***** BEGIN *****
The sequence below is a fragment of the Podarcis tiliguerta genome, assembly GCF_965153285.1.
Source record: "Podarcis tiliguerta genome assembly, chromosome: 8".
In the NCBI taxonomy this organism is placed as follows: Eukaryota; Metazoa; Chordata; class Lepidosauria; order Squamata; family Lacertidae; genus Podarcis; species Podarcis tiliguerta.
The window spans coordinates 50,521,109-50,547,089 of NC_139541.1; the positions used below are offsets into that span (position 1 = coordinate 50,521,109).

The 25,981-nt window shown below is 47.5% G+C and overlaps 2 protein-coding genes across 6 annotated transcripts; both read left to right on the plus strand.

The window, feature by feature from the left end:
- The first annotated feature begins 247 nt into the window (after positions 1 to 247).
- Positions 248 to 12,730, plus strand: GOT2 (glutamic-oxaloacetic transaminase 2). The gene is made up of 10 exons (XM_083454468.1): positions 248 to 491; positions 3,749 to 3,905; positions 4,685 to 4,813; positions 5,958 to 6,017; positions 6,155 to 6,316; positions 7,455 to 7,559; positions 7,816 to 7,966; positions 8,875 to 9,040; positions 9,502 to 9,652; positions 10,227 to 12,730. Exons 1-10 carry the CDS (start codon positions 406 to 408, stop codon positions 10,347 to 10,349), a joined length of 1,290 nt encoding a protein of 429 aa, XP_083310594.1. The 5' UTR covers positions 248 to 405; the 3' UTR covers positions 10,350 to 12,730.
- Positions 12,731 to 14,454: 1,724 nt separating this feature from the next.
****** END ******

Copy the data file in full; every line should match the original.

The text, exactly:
The sequence below is a fragment of the Podarcis tiliguerta genome, assembly GCF_965153285.1.
Source record: "Podarcis tiliguerta genome assembly, chromosome: 8".
In the NCBI taxonomy this organism is placed as follows: Eukaryota; Metazoa; Chordata; class Lepidosauria; order Squamata; family Lacertidae; genus Podarcis; species Podarcis tiliguerta.
The window spans coordinates 50,521,109-50,547,089 of NC_139541.1; the positions used below are offsets into that span (position 1 = coordinate 50,521,109).

The 25,981-nt window shown below is 47.5% G+C and overlaps 2 protein-coding genes across 6 annotated transcripts; both read left to right on the plus strand.

The window, feature by feature from the left end:
- The first annotated feature begins 247 nt into the window (after positions 1 to 247).
- Positions 248 to 12,730, plus strand: GOT2 (glutamic-oxaloacetic transaminase 2). The gene is made up of 10 exons (XM_083454468.1): positions 248 to 491; positions 3,749 to 3,905; positions 4,685 to 4,813; positions 5,958 to 6,017; positions 6,155 to 6,316; positions 7,455 to 7,559; positions 7,816 to 7,966; positions 8,875 to 9,040; positions 9,502 to 9,652; positions 10,227 to 12,730. Exons 1-10 carry the CDS (start codon positions 406 to 408, stop codon positions 10,347 to 10,349), a joined length of 1,290 nt encoding a protein of 429 aa, XP_083310594.1. The 5' UTR covers positions 248 to 405; the 3' UTR covers positions 10,350 to 12,730.
- Positions 12,731 to 14,454: 1,724 nt separating this feature from the next.